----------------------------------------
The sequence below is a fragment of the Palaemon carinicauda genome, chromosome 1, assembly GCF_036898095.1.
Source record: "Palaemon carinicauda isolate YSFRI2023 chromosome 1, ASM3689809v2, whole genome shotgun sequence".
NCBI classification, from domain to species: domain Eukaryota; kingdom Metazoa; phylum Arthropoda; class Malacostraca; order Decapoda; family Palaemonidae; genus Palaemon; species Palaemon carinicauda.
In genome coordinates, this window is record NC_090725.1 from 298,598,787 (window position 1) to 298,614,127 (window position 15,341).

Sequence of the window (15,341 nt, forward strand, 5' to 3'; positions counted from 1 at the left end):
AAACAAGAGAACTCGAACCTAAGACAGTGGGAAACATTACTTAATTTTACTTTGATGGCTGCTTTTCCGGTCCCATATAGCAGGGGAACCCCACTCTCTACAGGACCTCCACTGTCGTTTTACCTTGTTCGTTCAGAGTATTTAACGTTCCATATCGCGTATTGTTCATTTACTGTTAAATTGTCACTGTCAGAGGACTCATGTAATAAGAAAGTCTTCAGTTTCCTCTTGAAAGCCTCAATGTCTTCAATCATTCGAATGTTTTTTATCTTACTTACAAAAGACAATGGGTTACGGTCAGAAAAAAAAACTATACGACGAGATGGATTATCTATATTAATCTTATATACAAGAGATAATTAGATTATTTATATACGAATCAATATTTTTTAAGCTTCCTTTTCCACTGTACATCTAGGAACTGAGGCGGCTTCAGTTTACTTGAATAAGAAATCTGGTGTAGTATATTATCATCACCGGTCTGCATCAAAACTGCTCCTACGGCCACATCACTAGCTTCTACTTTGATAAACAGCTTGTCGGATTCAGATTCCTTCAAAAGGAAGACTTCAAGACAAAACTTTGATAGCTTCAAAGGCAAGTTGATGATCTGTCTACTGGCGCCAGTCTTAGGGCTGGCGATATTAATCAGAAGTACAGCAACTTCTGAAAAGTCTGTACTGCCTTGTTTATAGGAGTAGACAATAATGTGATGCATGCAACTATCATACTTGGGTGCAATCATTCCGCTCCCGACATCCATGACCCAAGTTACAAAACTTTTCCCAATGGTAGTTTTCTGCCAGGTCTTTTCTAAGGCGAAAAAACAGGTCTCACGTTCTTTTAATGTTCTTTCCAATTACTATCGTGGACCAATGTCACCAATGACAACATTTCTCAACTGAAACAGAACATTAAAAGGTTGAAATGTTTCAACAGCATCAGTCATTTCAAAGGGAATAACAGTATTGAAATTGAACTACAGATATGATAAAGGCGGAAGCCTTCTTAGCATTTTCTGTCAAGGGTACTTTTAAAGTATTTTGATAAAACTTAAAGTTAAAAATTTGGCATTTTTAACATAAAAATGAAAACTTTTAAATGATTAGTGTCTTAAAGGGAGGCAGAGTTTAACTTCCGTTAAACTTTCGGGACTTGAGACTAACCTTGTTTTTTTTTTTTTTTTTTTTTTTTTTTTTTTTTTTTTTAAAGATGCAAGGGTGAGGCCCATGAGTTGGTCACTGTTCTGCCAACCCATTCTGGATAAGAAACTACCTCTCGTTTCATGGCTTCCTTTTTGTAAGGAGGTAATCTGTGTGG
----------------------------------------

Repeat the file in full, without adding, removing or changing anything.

The sequence below is a fragment of the Palaemon carinicauda genome, chromosome 1, assembly GCF_036898095.1.
Source record: "Palaemon carinicauda isolate YSFRI2023 chromosome 1, ASM3689809v2, whole genome shotgun sequence".
NCBI classification, from domain to species: domain Eukaryota; kingdom Metazoa; phylum Arthropoda; class Malacostraca; order Decapoda; family Palaemonidae; genus Palaemon; species Palaemon carinicauda.
In genome coordinates, this window is record NC_090725.1 from 298,598,787 (window position 1) to 298,614,127 (window position 15,341).

Sequence of the window (15,341 nt, forward strand, 5' to 3'; positions counted from 1 at the left end):
AAACAAGAGAACTCGAACCTAAGACAGTGGGAAACATTACTTAATTTTACTTTGATGGCTGCTTTTCCGGTCCCATATAGCAGGGGAACCCCACTCTCTACAGGACCTCCACTGTCGTTTTACCTTGTTCGTTCAGAGTATTTAACGTTCCATATCGCGTATTGTTCATTTACTGTTAAATTGTCACTGTCAGAGGACTCATGTAATAAGAAAGTCTTCAGTTTCCTCTTGAAAGCCTCAATGTCTTCAATCATTCGAATGTTTTTTATCTTACTTACAAAAGACAATGGGTTACGGTCAGAAAAAAAAACTATACGACGAGATGGATTATCTATATTAATCTTATATACAAGAGATAATTAGATTATTTATATACGAATCAATATTTTTTAAGCTTCCTTTTCCACTGTACATCTAGGAACTGAGGCGGCTTCAGTTTACTTGAATAAGAAATCTGGTGTAGTATATTATCATCACCGGTCTGCATCAAAACTGCTCCTACGGCCACATCACTAGCTTCTACTTTGATAAACAGCTTGTCGGATTCAGATTCCTTCAAAAGGAAGACTTCAAGACAAAACTTTGATAGCTTCAAAGGCAAGTTGATGATCTGTCTACTGGCGCCAGTCTTAGGGCTGGCGATATTAATCAGAAGTACAGCAACTTCTGAAAAGTCTGTACTGCCTTGTTTATAGGAGTAGACAATAATGTGATGCATGCAACTATCATACTTGGGTGCAATCATTCCGCTCCCGACATCCATGACCCAAGTTACAAAACTTTTCCCAATGGTAGTTTTCTGCCAGGTCTTTTCTAAGGCGAAAAAACAGGTCTCACGTTCTTTTAATGTTCTTTCCAATTACTATCGTGGACCAATGTCACCAATGACAACATTTCTCAACTGAAACAGAACATTAAAAGGTTGAAATGTTTCAACAGCATCAGTCATTTCAAAGGGAATAACAGTATTGAAATTGAACTACAGATATGATAAAGGCGGAAGCCTTCTTAGCATTTTCTGTCAAGGGTACTTTTAAAGTATTTTGATAAAACTTAAAGTTAAAAATTTGGCATTTTTAACATAAAAATGAAAACTTTTAAATGATTAGTGTCTTAAAGGGAGGCAGAGTTTAACTTCCGTTAAACTTTCGGGACTTGAGACTAACCTTGTTTTTTTTTTTTTTTTTTTTTTTTTTTTTTTTTTTTTTAAAGATGCAAGGGTGAGGCCCATGAGTTGGTCACTGTTCTGCCAACCCATTCTGGATAAGAAACTACCTCTCGTTTCATGGCTTCCTTTTTGTAAGGAGGTAATCTGTGTGG